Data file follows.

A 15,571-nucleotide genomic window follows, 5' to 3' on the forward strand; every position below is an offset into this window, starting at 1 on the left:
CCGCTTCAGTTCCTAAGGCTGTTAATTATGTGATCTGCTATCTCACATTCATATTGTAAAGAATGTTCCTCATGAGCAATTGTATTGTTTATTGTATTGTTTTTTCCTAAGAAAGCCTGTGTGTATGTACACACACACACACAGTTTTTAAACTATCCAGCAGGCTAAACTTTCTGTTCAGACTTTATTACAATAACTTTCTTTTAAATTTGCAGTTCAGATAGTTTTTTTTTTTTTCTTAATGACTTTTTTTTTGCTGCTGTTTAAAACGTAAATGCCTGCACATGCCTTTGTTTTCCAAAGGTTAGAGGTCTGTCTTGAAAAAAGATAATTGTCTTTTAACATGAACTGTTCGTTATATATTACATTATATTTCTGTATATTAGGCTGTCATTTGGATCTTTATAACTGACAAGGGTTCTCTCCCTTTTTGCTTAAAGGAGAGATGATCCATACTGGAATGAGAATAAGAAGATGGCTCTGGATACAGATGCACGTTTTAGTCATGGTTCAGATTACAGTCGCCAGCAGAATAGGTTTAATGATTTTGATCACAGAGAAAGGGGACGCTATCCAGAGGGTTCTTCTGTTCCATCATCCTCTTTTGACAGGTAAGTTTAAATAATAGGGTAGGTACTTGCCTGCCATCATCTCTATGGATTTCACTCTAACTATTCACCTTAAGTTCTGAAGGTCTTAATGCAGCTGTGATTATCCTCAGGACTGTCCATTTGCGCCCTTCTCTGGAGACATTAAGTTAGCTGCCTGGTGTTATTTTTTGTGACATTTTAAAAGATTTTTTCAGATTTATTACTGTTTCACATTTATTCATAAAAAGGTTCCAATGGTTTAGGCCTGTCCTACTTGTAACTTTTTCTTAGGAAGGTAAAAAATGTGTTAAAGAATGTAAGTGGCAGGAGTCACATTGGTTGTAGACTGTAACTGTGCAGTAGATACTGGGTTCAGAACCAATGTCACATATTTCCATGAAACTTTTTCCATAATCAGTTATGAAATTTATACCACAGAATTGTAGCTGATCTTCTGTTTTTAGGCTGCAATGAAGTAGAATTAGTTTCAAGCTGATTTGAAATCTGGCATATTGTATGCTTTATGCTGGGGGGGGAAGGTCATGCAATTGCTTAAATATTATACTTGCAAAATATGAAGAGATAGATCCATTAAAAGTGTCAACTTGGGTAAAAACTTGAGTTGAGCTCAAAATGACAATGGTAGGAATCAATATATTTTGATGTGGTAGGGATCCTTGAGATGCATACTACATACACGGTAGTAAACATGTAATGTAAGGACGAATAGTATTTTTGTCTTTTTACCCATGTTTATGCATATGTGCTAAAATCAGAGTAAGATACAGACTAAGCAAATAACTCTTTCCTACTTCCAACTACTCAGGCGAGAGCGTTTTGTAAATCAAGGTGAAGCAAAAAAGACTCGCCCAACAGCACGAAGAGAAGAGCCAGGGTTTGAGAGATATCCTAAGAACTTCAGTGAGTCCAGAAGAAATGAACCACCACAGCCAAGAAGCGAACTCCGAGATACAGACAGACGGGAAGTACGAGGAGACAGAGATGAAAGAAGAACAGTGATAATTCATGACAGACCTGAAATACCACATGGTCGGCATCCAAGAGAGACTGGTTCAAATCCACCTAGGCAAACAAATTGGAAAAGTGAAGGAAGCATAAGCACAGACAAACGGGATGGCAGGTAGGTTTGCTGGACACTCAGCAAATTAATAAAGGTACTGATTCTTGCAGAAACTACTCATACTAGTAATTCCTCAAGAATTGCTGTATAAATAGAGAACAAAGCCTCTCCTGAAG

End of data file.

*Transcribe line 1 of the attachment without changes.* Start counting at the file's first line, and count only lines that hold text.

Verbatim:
A 15,571-nucleotide genomic window follows, 5' to 3' on the forward strand; every position below is an offset into this window, starting at 1 on the left: